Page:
• develop proposals to address concerns of all Darfur communities on issues such as security, land ownership, services and development.

International players, particularly the AU, arguably have a more important role to play in national than local processes. However, the UN Security Council and the AU Peace and Security Council should:

  • agree on a Sudan strategy and then properly support it with political backing and appropriate resources.

Nairobi/Brussels, 22 April 2015

Commentary / Africa

Ethiopia Must Continue to Help Stabilise South Sudan

Addis Ababa can win economic and security gains if it perseveres with its impressive commitment to peace efforts in South Sudan. With its new two-year membership on the UN Security Council, Addis Ababa has the opportunity to better connect regionally-led political processes to UN action. 

Ethiopia’s commitment to peace-making in South Sudan has been critical for regional stability. It has much to gain from continuing this engagement, including a secure border and trade with a stable neighbour. But achieving lasting peace after South Sudan’s two-year-long civil war is a long-term undertaking.

Ethiopia has shown strong leadership and a level of direct involvement in peace efforts in Sudan and South Sudan that few countries can match.

The African Union High Implementation Panel (AUHIP) peace talks on the conflicts are held in Ethiopia. Addis Ababa led the Intergovernmental Authority on Development (IGAD, a regional body) peace process on South Sudan and is a guarantor of the August 2015 Agreement on the Resolution of the Conflict in the Republic of South Sudan (ARCSS). It deploys peacekeepers to the UN Mission in South Sudan and is the main contributor to the UN Interim Security Force for Abyei (on the Sudan-South Sudan border). It is also expected to be the lead contributor to the 4,000-strong UN Regional Protection Force (RPF) based in Juba.

Ethiopia’s two-year membership on the UN Security Council (UNSC) should be an opportunity to better connect regionally-led political processes to UN action.

Implementing the ARCSS and the Regional Force

Following the July 2016 fighting in Juba, ARCSS has been reshaped, and the RPF and national dialogue process created to reinforce its principles. Concerted support is required from Ethiopia, fellow IGAD member states, the Joint Monitoring and Evaluation Commission (JMEC, overseeing ARCSS implementation and reporting to the IGAD heads of state) and the UN to reduce conflict under an inclusive government.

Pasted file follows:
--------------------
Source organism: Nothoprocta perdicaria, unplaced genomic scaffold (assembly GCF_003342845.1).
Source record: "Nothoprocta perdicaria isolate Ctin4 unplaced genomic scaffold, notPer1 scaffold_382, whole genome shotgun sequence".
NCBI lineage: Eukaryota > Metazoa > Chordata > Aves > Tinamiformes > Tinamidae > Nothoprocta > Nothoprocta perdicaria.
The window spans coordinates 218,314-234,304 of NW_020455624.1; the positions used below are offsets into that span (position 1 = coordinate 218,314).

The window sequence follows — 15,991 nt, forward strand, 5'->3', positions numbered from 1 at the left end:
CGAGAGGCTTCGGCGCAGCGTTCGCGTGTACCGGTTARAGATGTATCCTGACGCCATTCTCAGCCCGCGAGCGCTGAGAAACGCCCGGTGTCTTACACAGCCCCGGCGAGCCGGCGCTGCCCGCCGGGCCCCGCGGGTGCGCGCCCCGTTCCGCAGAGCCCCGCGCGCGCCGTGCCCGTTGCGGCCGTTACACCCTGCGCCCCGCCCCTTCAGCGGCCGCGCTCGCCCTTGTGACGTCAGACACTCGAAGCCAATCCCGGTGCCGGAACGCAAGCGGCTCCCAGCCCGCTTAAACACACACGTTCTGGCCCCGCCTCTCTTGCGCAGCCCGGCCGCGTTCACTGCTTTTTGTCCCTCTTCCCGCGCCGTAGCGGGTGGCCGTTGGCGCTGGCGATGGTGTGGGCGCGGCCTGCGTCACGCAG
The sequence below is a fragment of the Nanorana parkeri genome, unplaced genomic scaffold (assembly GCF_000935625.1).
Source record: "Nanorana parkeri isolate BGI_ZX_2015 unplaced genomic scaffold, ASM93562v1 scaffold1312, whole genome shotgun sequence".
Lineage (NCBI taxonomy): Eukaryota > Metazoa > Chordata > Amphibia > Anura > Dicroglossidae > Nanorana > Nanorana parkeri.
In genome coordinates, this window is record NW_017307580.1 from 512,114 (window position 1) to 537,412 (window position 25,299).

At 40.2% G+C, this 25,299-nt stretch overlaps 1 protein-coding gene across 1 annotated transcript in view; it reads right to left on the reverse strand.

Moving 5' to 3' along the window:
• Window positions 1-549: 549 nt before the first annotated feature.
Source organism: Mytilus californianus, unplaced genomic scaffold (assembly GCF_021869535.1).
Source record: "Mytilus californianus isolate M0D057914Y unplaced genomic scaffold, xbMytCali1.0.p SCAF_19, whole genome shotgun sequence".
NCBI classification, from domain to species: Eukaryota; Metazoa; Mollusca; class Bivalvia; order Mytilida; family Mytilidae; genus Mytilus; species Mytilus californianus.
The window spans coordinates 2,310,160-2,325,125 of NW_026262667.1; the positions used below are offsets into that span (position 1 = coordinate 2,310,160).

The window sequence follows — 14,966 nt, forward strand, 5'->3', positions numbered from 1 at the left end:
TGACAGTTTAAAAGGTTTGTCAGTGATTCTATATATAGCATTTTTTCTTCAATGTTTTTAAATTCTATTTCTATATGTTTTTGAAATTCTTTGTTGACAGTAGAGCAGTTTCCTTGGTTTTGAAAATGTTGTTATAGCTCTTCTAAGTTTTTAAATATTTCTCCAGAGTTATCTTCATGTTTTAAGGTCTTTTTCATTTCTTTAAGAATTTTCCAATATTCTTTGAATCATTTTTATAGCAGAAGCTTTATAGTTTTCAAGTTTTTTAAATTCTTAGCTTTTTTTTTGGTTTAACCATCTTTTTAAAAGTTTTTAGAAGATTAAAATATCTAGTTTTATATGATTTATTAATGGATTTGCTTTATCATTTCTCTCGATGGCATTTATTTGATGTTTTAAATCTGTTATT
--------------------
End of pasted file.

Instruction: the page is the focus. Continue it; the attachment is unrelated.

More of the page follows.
These processes, and the RPF’s role in supporting them, are fluid and interconnected. For example, a successful negotiation between the transitional government and an armed group increases the chances of successful dialogue between communities caught up in the conflict. There is now a window of opportunity to shape and provide capacity-building to efforts to make the new South Sudan transitional government more inclusive.

Given the trust deficit that exists between South Sudan’s government and opposition figures, the UN’s RPF has a role to play in helping create conditions conducive to ARCSS implementation and national dialogue.

Ethiopia’s support for talks between these parties makes it a critical partner in supporting inclusivity in Juba. For this to take place, the RPF must deploy and demonstrate its worth. In addition to JMEC, the RPF provides a direct link to Ethiopia and other IGAD leaders in their oversight of ARCSS and efforts to form a more inclusive government.

On the sidelines of the forthcoming AU summit, Ethiopia and IGAD leaders should consider what can be done to expedite RPF deployment and how it can be better tied to political engagement to support genuine efforts toward greater transitional government inclusivity.

Mutual Security and Prosperity

Ethiopia’s mediation and peacekeeping efforts also support stability at home. During Ethiopian Prime Minister Hailemariam Desalegn’s 28 October visit to Juba, he and President Kiir made assurances that they would not support rebels in either country ­– a critical restatement of a mutual understanding between the two countries.

Ethiopia’s border with South Sudan hosts cross-border communities that experience multiple, overlapping communal tensions that can lead to violence. A large Murle raid from South Sudan into the Gambella region last April required the Ethiopian army’s temporary deployment into South Sudan to secure the return of abducted children and to monitor both sides of the border. This took place during a separate period of intercommunal conflict in Gambella, which was exacerbated by the large numbers of refugees in the region.

Supporting South Sudan to reduce political and communal conflicts along their shared border – which requires effective and inclusive governance from Juba – will improve security in Gambella and reduce refugee inflows, which tend to exacerbate intercommunal tensions in the border region.

Violence and displacement are detrimental to the mutually beneficial cross-border trade that was growing fast before South Sudan’s civil war started in 2013. Stability and security can enable development rather than humanitarian crisis in the impoverished border regions and beyond.

Ethiopia should not waiver in its commitment to ensuring a peaceful South Sudan and use the many tools at its disposal – IGAD, ARCSS, JMEC, the RPF and its term since January on the UN Security Council – to support an inclusive and stable government in Juba. Successful peace-making will ensure greater stability in Ethiopia and facilitate sustained trade and economic development – which is to everyone’s benefit.